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9 Assessment and care of musculoskeletal problems
  1. C R FitzSimmons1,
  2. J Wardrope2
  1. 1Accident and Emergency Department, Sheffield Children’s Hospital, Sheffield, UK
  2. 2Accident and Emergency Department, Northern General Hospital, Sheffield, UK
  1. Correspondence to:
 Mr C R FitzSimmons
 Accident and Emergency Department, Sheffield Children’s Hospital, Western Bank, Sheffield S10 2TH, UK;

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Musculoskeletal problems account for an estimated 3.5 million emergency department (ED) attendances each year. More patients will consult their general practitioner (GP) or treat the problem themselves. Most of these conditions (sprains, bruises, and aches) will be self limiting, requiring clinical diagnosis, and straightforward treatment and advice. However, there are diagnostic dilemmas facing the practitioner on the “front line”. Even simple injuries often need hospital assessment, usually for radiographs. Some problems are rare but important to diagnose if life threatening or limb threatening problems are to be avoided. The skill is to recognise those conditions where urgent referral and treatment are required. The aim of this series is to arm the practitioner with these skills (see box 1). Major trauma is not covered in this article.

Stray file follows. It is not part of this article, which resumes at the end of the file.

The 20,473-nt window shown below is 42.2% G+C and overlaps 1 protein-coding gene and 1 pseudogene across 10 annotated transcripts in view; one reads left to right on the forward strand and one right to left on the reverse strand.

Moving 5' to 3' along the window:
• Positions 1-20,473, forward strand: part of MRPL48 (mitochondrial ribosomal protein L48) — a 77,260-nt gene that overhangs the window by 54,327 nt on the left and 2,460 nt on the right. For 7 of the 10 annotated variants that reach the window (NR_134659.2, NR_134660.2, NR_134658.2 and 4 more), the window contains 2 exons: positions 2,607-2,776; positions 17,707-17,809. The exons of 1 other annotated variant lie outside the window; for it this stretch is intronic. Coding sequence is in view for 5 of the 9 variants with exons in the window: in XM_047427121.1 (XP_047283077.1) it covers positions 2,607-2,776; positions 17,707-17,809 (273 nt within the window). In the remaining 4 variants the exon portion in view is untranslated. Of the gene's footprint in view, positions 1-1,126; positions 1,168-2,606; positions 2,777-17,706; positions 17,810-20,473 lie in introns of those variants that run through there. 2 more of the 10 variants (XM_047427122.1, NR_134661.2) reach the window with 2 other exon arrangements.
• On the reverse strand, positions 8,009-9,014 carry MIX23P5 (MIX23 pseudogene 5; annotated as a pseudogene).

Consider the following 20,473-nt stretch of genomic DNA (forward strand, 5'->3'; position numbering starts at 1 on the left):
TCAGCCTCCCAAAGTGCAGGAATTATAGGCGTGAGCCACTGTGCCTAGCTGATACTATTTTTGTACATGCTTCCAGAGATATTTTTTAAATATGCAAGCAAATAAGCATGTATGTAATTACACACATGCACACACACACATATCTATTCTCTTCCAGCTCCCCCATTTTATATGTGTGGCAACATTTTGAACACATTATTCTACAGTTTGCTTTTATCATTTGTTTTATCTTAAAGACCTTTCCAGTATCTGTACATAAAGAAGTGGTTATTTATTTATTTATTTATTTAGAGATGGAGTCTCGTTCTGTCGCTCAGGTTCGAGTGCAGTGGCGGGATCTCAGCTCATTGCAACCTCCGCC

Box 1 Objectives of this article

  • The recognition of life threatening or limb threatening problems

  • The identification of those patients requiring obvious hospital transfer

  • The principles of a secondary survey relevant to musculoskeletal problems

  • Differentiation between injury and non-injury presentations

  • Differential diagnoses in non-injury musculoskeletal problems including pitfalls

  • Follow up arrangements

An overview of the following will be included

  • Functional anatomy

  • Forces causing injury and the injury spectrum

  • Indications/regulations for radiographs

Specific conditions to be covered

  • Back pain

  • Neck pain

  • Rib injury

  • Degenerative disease/osteoarthritis

  • Hot joints


Primary survey positive patients

Musculoskeletal injuries will rarely lead to a primary survey positive patient, except in major trauma. There are however immediately life threatening problems that might mimic a musculoskeletal condition. These pose a trap for the unwary and are listed below.

  • Leaking abdominal aortic aneurysm (AAA) presenting as back pain

  • Aortic dissection presenting as inter-scapular pain

  • Perforation/peritonitis presenting as shoulder tip pain

  • Acute myocardial infarction (MI) presenting as shoulder or arm pain

A high index of suspicion and assessment of the ABCs can help identify these important conditions. A careful …

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  • * Examples include shoulder pain due to irritation of the diaphragm or knee pain due to hip pathology.

  • * Fall from a height above one metre, fall from five or more stairs; axial load to the head such as diving or contact sports; RTA at high speed, roll over of vehicle, or ejection of patient; RTA involving bicycle or recreational vehicle; rear end shunt by a bus, vehicle at high speed, or where car has been shunted into oncoming traffic; in young children have a lower index of suspicion in falls.

  • Funding: none.

  • Conflicts of interest: none declared.